Foodware

PFAS in water

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Purchasers, we invite you to learn more about CEH’s thriving, nationwide community of cutting-edge procurement professionals who strengthen their organizations while moving entire markets to protect the health of people everywhere!

WHY IT MATTERS

The production and consumption of single-use foodware creates massive amounts of avoidable waste, depletes natural resources, pollutes the environment, and endangers human health through exposure to toxic chemicals added to foodware. Moreover, commonly used single-use foodware and packaging like styrofoam are made from fossil-fuel based plastics, contributing to greenhouse gas emissions and exposing consumers to harmful chemicals. Even paper- and fiber-based foodware, which are often considered “environmentally friendly,” have many negative impacts on our environment and health. For decades, chemicals have been added to single-use foodware such as: microwave popcorn bags, pizza boxes, fast food wrappers, plates, bowls, food trays, take-out containers and other food packaging to make them water and grease resistant. Many of these chemicals are harmful and have been shown to migrate from foodware into our food.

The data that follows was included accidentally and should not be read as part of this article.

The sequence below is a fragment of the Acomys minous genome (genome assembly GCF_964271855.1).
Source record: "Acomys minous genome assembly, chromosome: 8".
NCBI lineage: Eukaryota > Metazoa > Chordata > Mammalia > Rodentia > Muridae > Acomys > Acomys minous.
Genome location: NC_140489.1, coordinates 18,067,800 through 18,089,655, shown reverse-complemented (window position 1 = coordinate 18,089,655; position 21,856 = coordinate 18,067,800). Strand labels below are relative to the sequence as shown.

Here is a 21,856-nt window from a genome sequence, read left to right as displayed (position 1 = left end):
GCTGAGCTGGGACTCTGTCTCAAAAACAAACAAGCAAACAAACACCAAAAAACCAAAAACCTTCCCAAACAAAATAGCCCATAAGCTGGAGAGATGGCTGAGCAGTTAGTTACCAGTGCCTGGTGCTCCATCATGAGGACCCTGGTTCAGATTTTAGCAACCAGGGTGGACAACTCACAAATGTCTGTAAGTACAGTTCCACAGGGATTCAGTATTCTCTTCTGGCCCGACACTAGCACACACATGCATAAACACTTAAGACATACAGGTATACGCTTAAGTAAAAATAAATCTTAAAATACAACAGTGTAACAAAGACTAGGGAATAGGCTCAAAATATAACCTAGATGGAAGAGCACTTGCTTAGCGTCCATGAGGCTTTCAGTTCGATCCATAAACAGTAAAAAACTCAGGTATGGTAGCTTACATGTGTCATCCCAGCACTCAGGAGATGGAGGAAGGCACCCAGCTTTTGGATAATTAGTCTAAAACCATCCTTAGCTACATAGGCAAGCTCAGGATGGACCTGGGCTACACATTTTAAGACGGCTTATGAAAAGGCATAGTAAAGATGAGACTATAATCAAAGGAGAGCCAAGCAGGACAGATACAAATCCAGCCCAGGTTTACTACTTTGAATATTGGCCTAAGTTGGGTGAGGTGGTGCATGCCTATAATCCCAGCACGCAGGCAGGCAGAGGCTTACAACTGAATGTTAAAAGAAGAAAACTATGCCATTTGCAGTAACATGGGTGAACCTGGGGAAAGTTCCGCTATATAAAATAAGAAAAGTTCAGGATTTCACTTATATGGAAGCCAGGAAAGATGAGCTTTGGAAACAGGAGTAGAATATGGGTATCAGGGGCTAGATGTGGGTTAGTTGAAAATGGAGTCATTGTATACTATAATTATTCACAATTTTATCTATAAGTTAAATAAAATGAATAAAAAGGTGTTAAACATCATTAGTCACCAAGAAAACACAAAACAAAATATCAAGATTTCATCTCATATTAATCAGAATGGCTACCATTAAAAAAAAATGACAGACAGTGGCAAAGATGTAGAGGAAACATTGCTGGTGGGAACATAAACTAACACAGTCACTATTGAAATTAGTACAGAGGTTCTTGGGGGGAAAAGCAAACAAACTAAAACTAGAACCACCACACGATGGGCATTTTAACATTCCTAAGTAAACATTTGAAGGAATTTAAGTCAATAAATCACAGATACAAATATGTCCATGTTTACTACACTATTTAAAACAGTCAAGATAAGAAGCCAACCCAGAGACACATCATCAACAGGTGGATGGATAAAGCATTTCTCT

Per- and polyfluoroalkyl substances, or PFAS are a toxic family of “nonstick” fluorinated chemicals that are ubiquitous in foodware and food packaging. People can ingest PFAS through packaged food and even contaminated drinking water. PFAS are endocrine disrupting chemicals (EDCs) that have also been linked to a wide range of adverse health outcomes.